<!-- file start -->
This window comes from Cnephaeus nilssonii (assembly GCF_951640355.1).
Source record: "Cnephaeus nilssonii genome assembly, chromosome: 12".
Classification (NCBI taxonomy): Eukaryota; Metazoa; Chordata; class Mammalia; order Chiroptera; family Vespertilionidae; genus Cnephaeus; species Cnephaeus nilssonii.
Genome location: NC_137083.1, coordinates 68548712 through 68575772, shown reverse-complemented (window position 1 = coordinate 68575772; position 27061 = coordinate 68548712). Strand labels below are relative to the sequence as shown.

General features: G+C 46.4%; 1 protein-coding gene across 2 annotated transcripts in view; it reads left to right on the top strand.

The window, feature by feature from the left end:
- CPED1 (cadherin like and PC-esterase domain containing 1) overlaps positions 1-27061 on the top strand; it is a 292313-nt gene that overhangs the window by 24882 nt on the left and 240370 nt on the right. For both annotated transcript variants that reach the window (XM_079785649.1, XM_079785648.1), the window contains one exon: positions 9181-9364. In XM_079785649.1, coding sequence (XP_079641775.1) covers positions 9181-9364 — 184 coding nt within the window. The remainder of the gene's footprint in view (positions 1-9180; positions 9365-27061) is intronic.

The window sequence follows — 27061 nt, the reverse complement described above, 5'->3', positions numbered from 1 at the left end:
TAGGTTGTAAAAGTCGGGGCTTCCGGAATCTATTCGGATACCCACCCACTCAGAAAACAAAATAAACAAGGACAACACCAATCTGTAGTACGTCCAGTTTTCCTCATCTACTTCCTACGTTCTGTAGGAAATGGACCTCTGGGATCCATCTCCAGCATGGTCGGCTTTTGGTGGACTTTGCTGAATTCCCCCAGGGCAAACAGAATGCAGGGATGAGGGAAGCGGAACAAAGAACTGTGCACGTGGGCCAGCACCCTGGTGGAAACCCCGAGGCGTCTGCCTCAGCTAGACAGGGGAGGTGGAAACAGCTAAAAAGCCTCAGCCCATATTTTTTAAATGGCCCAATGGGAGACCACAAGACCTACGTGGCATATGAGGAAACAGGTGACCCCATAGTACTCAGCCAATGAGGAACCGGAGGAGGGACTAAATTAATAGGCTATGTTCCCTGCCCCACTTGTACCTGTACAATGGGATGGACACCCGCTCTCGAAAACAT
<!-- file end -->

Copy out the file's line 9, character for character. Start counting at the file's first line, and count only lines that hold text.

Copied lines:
TAGGTTGTAAAAGTCGGGGCTTCCGGAATCTATTCGGATACCCACCCACTCAGAAAACAAAATAAACAAGGACAACACCAATCTGTAGTACGTCCAGTTTTCCTCATCTACTTCCTACGTTCTGTAGGAAATGGACCTCTGGGATCCATCTCCAGCATGGTCGGCTTTTGGTGGACTTTGCTGAATTCCCCCAGGGCAAACAGAATGCAGGGATGAGGGAAGCGGAACAAAGAACTGTGCACGTGGGCCAGCACCCTGGTGGAAACCCCGAGGCGTCTGCCTCAGCTAGACAGGGGAGGTGGAAACAGCTAAAAAGCCTCAGCCCATATTTTTTAAATGGCCCAATGGGAGACCACAAGACCTACGTGGCATATGAGGAAACAGGTGACCCCATAGTACTCAGCCAATGAGGAACCGGAGGAGGGACTAAATTAATAGGCTATGTTCCCTGCCCCACTTGTACCTGTACAATGGGATGGACACCCGCTCTCGAAAACAT